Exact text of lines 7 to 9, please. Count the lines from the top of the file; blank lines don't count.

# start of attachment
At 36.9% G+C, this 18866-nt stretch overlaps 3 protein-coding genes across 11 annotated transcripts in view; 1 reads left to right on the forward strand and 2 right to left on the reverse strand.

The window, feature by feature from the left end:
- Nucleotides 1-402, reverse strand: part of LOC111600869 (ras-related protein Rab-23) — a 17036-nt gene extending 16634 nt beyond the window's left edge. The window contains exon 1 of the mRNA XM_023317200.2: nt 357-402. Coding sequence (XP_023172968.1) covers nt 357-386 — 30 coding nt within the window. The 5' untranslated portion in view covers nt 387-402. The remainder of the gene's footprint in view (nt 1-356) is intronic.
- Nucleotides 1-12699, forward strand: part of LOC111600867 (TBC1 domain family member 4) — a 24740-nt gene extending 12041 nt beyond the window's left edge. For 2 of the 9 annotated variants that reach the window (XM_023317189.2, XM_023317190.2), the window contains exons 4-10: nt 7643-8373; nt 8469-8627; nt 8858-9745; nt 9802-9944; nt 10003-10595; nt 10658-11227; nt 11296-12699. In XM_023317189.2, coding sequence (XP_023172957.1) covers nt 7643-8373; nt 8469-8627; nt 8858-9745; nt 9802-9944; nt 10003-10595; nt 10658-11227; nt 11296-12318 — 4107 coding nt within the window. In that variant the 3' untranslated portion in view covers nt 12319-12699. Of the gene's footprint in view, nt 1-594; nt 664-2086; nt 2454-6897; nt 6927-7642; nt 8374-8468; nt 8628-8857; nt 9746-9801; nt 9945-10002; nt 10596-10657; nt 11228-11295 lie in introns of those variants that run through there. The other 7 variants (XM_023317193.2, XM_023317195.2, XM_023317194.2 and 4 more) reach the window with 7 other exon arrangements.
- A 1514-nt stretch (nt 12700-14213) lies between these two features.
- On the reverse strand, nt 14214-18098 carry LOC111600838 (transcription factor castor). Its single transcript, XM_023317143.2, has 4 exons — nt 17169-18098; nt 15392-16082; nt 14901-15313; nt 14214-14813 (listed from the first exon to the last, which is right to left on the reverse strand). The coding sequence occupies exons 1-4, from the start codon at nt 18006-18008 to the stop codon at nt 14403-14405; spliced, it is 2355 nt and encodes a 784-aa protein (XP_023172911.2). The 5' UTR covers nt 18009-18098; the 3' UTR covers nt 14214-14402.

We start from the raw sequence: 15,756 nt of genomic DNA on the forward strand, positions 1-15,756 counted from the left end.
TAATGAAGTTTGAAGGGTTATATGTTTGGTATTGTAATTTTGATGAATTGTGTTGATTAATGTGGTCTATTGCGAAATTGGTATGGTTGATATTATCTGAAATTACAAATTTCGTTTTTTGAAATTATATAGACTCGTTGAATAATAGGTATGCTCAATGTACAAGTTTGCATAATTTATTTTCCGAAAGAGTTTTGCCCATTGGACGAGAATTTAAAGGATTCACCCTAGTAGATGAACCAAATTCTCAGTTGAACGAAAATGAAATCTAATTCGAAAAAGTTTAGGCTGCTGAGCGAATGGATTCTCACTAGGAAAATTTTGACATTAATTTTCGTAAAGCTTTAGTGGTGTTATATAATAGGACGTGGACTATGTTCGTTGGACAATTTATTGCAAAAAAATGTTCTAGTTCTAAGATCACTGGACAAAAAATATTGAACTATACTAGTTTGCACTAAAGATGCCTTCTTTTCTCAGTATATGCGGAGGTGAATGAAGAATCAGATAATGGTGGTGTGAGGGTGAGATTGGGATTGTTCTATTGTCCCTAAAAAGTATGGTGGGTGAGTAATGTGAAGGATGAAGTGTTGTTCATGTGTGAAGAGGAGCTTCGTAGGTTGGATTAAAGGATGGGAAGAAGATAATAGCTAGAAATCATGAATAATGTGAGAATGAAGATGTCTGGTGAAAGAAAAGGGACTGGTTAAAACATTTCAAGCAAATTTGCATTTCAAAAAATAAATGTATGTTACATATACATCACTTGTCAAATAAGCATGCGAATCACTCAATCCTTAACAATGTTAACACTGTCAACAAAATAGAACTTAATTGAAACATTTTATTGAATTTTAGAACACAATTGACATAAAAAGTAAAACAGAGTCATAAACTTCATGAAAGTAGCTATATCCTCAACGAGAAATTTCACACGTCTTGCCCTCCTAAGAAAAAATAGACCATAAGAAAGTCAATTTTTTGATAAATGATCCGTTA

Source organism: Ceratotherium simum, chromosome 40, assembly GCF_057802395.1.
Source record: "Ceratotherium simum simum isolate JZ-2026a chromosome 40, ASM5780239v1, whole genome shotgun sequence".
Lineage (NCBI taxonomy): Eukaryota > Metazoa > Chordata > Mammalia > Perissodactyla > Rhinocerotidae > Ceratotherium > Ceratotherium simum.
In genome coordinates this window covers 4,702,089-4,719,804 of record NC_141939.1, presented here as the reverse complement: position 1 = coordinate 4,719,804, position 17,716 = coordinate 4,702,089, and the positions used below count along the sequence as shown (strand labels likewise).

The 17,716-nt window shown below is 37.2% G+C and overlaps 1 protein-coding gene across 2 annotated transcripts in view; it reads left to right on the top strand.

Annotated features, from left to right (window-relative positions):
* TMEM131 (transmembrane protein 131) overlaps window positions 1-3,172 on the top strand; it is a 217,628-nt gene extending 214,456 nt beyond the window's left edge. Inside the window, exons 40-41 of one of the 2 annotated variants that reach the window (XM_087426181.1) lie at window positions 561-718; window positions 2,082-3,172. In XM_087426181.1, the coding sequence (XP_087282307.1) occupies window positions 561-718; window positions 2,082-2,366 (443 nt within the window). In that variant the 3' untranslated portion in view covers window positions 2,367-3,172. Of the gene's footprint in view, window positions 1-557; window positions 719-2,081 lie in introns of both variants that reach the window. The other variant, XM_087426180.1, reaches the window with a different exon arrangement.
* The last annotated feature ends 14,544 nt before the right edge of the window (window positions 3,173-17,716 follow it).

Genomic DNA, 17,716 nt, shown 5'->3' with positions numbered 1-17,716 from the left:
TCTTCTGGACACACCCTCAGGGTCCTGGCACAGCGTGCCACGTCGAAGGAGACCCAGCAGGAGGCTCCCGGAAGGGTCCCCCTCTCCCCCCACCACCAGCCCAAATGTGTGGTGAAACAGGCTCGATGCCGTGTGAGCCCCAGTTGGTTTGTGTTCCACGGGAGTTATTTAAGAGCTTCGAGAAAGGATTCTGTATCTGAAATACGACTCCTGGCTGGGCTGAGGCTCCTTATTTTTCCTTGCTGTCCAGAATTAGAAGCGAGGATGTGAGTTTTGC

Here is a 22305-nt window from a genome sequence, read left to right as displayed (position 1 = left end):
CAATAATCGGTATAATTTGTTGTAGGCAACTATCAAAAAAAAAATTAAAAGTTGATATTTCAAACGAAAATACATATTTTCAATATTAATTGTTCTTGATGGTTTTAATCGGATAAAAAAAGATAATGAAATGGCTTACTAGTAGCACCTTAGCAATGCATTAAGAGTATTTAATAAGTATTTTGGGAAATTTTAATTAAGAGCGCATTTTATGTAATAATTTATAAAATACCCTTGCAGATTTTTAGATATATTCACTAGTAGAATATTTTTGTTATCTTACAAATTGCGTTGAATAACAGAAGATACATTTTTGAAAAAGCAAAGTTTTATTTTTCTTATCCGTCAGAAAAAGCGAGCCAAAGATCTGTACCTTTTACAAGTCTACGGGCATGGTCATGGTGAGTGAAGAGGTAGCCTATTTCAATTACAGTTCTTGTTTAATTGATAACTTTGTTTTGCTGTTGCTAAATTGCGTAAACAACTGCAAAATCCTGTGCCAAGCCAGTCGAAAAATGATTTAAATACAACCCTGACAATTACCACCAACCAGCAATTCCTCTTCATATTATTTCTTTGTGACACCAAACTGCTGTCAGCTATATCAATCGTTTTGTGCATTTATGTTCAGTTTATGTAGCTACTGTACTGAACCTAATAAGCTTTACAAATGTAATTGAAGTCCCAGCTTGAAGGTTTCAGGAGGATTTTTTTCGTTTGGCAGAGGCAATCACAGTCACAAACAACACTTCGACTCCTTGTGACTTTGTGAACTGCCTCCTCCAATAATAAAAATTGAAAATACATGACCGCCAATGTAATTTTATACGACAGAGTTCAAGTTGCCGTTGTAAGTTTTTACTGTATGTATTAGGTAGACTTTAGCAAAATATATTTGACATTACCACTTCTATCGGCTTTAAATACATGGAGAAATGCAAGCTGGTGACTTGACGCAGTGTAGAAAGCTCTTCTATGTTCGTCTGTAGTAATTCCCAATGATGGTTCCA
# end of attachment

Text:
We start from the raw sequence: 15,756 nt of genomic DNA on the forward strand, positions 1-15,756 counted from the left end.
TAATGAAGTTTGAAGGGTTATATGTTTGGTATTGTAATTTTGATGAATTGTGTTGATTAATGTGGTCTATTGCGAAATTGGTATGGTTGATATTATCTGAAATTACAAATTTCGTTTTTTGAAATTATATAGACTCGTTGAATAATAGGTATGCTCAATGTACAAGTTTGCATAATTTATTTTCCGAAAGAGTTTTGCCCATTGGACGAGAATTTAAAGGATTCACCCTAGTAGATGAACCAAATTCTCAGTTGAACGAAAATGAAATCTAATTCGAAAAAGTTTAGGCTGCTGAGCGAATGGATTCTCACTAGGAAAATTTTGACATTAATTTTCGTAAAGCTTTAGTGGTGTTATATAATAGGACGTGGACTATGTTCGTTGGACAATTTATTGCAAAAAAATGTTCTAGTTCTAAGATCACTGGACAAAAAATATTGAACTATACTAGTTTGCACTAAAGATGCCTTCTTTTCTCAGTATATGCGGAGGTGAATGAAGAATCAGATAATGGTGGTGTGAGGGTGAGATTGGGATTGTTCTATTGTCCCTAAAAAGTATGGTGGGTGAGTAATGTGAAGGATGAAGTGTTGTTCATGTGTGAAGAGGAGCTTCGTAGGTTGGATTAAAGGATGGGAAGAAGATAATAGCTAGAAATCATGAATAATGTGAGAATGAAGATGTCTGGTGAAAGAAAAGGGACTGGTTAAAACATTTCAAGCAAATTTGCATTTCAAAAAATAAATGTATGTTACATATACATCACTTGTCAAATAAGCATGCGAATCACTCAATCCTTAACAATGTTAACACTGTCAACAAAATAGAACTTAATTGAAACATTTTATTGAATTTTAGAACACAATTGACATAAAAAGTAAAACAGAGTCATAAACTTCATGAAAGTAGCTATATCCTCAACGAGAAATTTCACACGTCTTGCCCTCCTAAGAAAAAATAGACCATAAGAAAGTCAATTTTTTGATAAATGATCCGTTA

Source organism: Ceratotherium simum, chromosome 40, assembly GCF_057802395.1.